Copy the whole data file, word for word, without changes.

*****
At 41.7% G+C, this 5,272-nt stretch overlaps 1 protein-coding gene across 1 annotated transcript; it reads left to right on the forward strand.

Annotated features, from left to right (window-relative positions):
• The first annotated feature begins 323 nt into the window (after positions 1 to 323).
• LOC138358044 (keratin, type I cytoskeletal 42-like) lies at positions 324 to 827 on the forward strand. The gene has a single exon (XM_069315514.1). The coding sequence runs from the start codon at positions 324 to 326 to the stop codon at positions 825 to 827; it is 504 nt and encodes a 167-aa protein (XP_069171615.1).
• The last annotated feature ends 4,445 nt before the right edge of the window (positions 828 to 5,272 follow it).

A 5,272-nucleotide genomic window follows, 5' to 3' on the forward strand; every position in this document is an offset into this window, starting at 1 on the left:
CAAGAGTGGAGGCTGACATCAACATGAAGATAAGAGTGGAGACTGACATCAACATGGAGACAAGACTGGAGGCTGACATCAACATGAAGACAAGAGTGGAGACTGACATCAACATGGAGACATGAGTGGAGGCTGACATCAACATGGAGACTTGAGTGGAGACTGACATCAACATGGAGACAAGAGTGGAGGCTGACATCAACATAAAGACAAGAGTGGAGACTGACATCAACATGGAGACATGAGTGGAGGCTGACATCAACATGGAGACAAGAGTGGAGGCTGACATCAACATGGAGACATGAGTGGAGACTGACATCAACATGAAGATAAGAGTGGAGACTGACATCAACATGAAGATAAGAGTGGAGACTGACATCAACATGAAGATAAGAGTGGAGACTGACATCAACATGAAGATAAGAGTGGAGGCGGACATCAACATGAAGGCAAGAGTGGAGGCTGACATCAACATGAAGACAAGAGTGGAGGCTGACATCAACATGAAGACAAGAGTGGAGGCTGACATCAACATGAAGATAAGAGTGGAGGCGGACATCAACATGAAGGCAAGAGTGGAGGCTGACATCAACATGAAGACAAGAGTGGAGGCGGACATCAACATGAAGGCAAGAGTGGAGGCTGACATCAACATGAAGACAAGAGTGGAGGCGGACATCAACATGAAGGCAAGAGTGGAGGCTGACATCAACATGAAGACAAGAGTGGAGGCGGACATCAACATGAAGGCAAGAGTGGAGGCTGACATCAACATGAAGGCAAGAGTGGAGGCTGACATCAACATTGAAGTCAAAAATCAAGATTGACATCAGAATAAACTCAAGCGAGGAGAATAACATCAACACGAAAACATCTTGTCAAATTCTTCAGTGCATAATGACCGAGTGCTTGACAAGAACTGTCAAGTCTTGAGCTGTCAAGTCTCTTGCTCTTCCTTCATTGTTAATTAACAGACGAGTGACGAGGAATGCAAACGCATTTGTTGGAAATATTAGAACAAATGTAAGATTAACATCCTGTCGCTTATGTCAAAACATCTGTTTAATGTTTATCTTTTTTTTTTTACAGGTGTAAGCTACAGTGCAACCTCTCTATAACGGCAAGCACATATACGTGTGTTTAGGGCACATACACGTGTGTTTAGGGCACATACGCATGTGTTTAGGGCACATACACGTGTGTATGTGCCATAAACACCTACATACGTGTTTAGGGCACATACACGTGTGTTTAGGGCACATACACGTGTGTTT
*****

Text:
At 41.7% G+C, this 5,272-nt stretch overlaps 1 protein-coding gene across 1 annotated transcript; it reads left to right on the forward strand.

Annotated features, from left to right (window-relative positions):
• The first annotated feature begins 323 nt into the window (after positions 1 to 323).
• LOC138358044 (keratin, type I cytoskeletal 42-like) lies at positions 324 to 827 on the forward strand. The gene has a single exon (XM_069315514.1). The coding sequence runs from the start codon at positions 324 to 326 to the stop codon at positions 825 to 827; it is 504 nt and encodes a 167-aa protein (XP_069171615.1).
• The last annotated feature ends 4,445 nt before the right edge of the window (positions 828 to 5,272 follow it).

A 5,272-nucleotide genomic window follows, 5' to 3' on the forward strand; every position in this document is an offset into this window, starting at 1 on the left:
CAAGAGTGGAGGCTGACATCAACATGAAGATAAGAGTGGAGACTGACATCAACATGGAGACAAGACTGGAGGCTGACATCAACATGAAGACAAGAGTGGAGACTGACATCAACATGGAGACATGAGTGGAGGCTGACATCAACATGGAGACTTGAGTGGAGACTGACATCAACATGGAGACAAGAGTGGAGGCTGACATCAACATAAAGACAAGAGTGGAGACTGACATCAACATGGAGACATGAGTGGAGGCTGACATCAACATGGAGACAAGAGTGGAGGCTGACATCAACATGGAGACATGAGTGGAGACTGACATCAACATGAAGATAAGAGTGGAGACTGACATCAACATGAAGATAAGAGTGGAGACTGACATCAACATGAAGATAAGAGTGGAGACTGACATCAACATGAAGATAAGAGTGGAGGCGGACATCAACATGAAGGCAAGAGTGGAGGCTGACATCAACATGAAGACAAGAGTGGAGGCTGACATCAACATGAAGACAAGAGTGGAGGCTGACATCAACATGAAGATAAGAGTGGAGGCGGACATCAACATGAAGGCAAGAGTGGAGGCTGACATCAACATGAAGACAAGAGTGGAGGCGGACATCAACATGAAGGCAAGAGTGGAGGCTGACATCAACATGAAGACAAGAGTGGAGGCGGACATCAACATGAAGGCAAGAGTGGAGGCTGACATCAACATGAAGACAAGAGTGGAGGCGGACATCAACATGAAGGCAAGAGTGGAGGCTGACATCAACATGAAGGCAAGAGTGGAGGCTGACATCAACATTGAAGTCAAAAATCAAGATTGACATCAGAATAAACTCAAGCGAGGAGAATAACATCAACACGAAAACATCTTGTCAAATTCTTCAGTGCATAATGACCGAGTGCTTGACAAGAACTGTCAAGTCTTGAGCTGTCAAGTCTCTTGCTCTTCCTTCATTGTTAATTAACAGACGAGTGACGAGGAATGCAAACGCATTTGTTGGAAATATTAGAACAAATGTAAGATTAACATCCTGTCGCTTATGTCAAAACATCTGTTTAATGTTTATCTTTTTTTTTTTACAGGTGTAAGCTACAGTGCAACCTCTCTATAACGGCAAGCACATATACGTGTGTTTAGGGCACATACACGTGTGTTTAGGGCACATACGCATGTGTTTAGGGCACATACACGTGTGTATGTGCCATAAACACCTACATACGTGTTTAGGGCACATACACGTGTGTTTAGGGCACATACACGTGTGTTT